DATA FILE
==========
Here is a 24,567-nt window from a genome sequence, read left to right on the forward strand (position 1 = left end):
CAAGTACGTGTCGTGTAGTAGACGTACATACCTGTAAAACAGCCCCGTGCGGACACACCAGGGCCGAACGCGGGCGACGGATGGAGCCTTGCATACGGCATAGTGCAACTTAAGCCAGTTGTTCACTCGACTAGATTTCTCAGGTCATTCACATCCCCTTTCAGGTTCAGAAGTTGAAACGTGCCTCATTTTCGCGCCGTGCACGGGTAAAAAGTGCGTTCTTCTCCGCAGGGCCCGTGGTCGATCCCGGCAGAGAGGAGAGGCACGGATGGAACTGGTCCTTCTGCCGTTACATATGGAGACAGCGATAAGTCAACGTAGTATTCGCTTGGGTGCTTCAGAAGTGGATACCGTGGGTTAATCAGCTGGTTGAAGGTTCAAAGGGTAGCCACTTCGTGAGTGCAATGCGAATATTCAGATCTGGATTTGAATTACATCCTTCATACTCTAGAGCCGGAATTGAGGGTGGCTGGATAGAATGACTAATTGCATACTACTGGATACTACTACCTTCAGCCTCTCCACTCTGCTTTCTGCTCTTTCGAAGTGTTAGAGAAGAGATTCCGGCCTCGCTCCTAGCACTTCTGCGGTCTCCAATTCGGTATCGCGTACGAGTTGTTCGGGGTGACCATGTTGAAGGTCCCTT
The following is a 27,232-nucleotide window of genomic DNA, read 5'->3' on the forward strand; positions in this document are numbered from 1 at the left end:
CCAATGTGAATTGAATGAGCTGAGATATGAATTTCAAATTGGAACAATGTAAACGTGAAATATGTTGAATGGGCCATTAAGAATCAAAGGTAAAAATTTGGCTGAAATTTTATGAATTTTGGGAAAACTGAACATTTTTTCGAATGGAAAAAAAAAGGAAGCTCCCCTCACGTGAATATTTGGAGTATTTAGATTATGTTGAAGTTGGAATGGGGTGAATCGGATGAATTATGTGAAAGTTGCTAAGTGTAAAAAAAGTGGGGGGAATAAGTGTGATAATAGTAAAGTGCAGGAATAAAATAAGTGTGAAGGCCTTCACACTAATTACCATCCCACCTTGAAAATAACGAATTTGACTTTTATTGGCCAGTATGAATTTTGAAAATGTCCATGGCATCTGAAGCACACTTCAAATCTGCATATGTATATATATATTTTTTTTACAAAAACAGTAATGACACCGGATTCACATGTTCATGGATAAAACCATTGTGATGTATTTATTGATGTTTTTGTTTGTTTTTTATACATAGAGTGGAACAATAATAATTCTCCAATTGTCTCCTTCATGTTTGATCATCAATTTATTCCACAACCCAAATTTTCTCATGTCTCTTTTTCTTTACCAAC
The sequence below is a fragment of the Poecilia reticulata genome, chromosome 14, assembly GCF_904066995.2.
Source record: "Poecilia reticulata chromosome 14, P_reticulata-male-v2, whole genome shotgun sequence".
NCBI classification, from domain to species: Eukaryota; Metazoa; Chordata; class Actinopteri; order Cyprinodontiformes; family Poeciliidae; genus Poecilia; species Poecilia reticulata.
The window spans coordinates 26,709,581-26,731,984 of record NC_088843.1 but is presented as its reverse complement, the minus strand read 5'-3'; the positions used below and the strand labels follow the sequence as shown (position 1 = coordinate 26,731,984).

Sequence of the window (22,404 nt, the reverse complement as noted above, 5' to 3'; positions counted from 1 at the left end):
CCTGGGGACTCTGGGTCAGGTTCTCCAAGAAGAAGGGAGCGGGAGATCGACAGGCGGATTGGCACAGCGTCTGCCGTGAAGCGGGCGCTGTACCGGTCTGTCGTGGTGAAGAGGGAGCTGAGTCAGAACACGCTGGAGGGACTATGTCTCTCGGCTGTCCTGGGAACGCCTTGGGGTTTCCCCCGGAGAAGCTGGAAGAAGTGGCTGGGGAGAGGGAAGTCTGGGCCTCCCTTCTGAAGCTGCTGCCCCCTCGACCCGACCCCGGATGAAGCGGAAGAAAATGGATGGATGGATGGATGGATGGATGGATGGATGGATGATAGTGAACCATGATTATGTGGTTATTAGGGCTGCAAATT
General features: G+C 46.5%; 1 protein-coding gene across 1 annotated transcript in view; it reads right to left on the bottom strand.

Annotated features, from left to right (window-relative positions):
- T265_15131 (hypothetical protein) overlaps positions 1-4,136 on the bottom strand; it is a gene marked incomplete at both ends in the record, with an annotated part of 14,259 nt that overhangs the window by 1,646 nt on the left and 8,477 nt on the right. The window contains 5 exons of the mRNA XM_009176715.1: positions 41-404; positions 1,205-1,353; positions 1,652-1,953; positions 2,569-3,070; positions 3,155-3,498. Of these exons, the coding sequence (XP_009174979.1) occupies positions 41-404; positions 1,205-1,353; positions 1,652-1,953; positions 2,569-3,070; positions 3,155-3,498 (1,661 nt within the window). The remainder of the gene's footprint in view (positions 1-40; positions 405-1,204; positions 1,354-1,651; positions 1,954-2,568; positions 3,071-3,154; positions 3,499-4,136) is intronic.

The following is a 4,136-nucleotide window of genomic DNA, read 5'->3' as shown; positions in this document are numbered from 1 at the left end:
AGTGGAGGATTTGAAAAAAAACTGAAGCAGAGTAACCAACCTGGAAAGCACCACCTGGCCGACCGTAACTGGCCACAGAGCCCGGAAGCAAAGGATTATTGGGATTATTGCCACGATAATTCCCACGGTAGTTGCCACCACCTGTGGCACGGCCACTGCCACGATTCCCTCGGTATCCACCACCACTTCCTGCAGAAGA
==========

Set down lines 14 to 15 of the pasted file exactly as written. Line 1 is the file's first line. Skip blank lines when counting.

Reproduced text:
The following is a 4,136-nucleotide window of genomic DNA, read 5'->3' as shown; positions in this document are numbered from 1 at the left end:
AGTGGAGGATTTGAAAAAAAACTGAAGCAGAGTAACCAACCTGGAAAGCACCACCTGGCCGACCGTAACTGGCCACAGAGCCCGGAAGCAAAGGATTATTGGGATTATTGCCACGATAATTCCCACGGTAGTTGCCACCACCTGTGGCACGGCCACTGCCACGATTCCCTCGGTATCCACCACCACTTCCTGCAGAAGA